From the Junior Embalmer 

               
You will read this in five thousand years
when you unwind the fine linen strips
and find the papyrus I will secrete
with gold and gems as I bind him.

He thought himself important; a god,
to be washed with palm wine
then brought, by them, to this tent.
Now I live with his stench;
so corrosive it blackens silver.

It’s me that reaches through his side
sliced with a black obsidian knife
by the priest who graced us just for this.
It’s me, who draws out his stomach,
lungs, liver, intestines places them
with spices and magic into stone jars
carved with heads of the four sons of Horus.

For fifteen days I’ve suffered this doleful air.
He is now packed and covered with natron,
natron that burns, sears my eyes.
Forty days I will sit and watch as he drips
from the slanted table and in black ink
I will write to you as the stink fades.

For fifteen days I will bind his toes,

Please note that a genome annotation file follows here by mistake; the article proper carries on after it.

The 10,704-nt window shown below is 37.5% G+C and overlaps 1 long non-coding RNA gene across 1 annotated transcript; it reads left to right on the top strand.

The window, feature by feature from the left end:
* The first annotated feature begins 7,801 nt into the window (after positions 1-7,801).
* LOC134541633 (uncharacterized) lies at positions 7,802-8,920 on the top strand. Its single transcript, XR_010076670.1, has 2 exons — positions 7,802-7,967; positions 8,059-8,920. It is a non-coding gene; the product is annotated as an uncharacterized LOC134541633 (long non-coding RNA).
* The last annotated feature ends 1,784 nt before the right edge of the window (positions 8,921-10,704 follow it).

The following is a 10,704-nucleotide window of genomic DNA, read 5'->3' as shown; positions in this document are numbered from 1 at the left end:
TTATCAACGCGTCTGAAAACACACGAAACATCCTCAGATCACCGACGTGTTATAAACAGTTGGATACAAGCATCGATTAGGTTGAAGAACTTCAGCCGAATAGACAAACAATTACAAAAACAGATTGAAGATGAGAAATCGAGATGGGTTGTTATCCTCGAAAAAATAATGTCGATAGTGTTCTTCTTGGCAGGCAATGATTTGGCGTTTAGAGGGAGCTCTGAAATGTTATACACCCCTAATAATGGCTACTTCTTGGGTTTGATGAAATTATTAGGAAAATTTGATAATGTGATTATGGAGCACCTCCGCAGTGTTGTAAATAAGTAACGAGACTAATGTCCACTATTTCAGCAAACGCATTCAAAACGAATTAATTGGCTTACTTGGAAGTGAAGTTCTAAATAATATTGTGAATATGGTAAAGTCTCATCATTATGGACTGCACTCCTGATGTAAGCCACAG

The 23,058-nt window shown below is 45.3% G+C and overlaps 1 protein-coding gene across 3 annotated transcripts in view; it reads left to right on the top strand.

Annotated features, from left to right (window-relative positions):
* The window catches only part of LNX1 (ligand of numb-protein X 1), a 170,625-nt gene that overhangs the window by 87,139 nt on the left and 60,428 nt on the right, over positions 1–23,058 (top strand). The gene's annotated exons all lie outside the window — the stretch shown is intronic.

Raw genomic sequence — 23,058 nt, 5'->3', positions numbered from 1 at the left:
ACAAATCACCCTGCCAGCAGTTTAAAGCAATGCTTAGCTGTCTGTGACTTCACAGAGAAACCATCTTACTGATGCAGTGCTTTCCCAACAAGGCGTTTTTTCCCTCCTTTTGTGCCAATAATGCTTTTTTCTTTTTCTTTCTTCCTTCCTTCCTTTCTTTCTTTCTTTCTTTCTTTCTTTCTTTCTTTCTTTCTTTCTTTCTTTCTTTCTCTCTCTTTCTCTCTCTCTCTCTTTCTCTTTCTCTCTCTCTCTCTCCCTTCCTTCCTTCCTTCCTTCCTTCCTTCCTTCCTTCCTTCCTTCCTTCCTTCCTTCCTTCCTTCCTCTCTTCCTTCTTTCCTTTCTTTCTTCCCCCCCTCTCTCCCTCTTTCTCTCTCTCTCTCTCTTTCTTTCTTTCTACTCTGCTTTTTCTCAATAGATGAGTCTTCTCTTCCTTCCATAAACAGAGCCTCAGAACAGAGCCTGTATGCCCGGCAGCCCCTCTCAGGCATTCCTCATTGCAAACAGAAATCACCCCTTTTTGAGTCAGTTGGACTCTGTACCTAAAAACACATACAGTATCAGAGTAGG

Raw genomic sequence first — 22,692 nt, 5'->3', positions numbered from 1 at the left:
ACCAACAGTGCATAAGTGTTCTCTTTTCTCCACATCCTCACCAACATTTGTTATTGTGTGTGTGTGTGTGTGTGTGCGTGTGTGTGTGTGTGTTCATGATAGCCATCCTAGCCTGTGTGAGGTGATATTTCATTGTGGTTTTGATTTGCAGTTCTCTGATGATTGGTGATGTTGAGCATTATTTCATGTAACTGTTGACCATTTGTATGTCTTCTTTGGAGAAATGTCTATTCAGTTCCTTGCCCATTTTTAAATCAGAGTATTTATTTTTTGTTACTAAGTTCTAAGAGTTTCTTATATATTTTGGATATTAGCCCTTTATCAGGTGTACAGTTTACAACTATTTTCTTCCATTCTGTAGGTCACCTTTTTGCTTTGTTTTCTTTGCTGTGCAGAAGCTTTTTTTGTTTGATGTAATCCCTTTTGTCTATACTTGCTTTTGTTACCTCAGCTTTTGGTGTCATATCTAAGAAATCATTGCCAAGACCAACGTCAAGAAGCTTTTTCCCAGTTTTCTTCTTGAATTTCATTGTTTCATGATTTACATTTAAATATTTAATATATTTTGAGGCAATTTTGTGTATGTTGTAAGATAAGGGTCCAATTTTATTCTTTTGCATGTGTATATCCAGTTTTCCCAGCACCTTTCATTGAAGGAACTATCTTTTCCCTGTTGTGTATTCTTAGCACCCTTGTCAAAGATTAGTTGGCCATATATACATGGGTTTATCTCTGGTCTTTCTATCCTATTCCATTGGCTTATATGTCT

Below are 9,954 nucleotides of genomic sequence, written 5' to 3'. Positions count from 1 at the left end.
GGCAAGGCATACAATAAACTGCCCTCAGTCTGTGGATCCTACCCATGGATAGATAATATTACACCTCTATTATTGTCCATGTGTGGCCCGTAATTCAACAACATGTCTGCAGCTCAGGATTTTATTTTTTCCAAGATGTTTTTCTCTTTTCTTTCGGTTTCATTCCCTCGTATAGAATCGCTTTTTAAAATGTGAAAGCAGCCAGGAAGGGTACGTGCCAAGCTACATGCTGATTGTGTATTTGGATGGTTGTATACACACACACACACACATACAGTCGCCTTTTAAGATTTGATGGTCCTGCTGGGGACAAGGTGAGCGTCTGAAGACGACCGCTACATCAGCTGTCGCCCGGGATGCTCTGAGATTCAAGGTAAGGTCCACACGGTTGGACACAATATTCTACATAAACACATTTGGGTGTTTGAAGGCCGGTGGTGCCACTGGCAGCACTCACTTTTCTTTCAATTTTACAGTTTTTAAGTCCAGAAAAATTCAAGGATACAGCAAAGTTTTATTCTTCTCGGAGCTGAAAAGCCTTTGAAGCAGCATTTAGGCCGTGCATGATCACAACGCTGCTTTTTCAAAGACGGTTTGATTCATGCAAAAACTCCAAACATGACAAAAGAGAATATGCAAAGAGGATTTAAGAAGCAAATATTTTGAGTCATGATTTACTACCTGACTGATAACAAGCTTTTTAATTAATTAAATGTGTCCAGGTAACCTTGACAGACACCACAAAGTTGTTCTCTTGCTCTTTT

his fingers; plug his ears and nose with wax,
wrap him with linen and resin,

hiding treasure and this letter in its folds.
With my artistry concealed, he’ll go into
the sarcophagus, the tomb, and wait.

He thinks he’ll be hidden for ever.
Thinks his flesh, dried with natron,
fragrant with resins, will last
but you’ll find him, examine his entrails,
unwrap him, discover the gold, my letter.

His soul may have been weighed,
he may be again alive somewhere;
that is his affair not mine.
I want you to know how it was,
I want you to know what I’ve done.
In this way I will live for ever.

© Anthony Fisher September 2009

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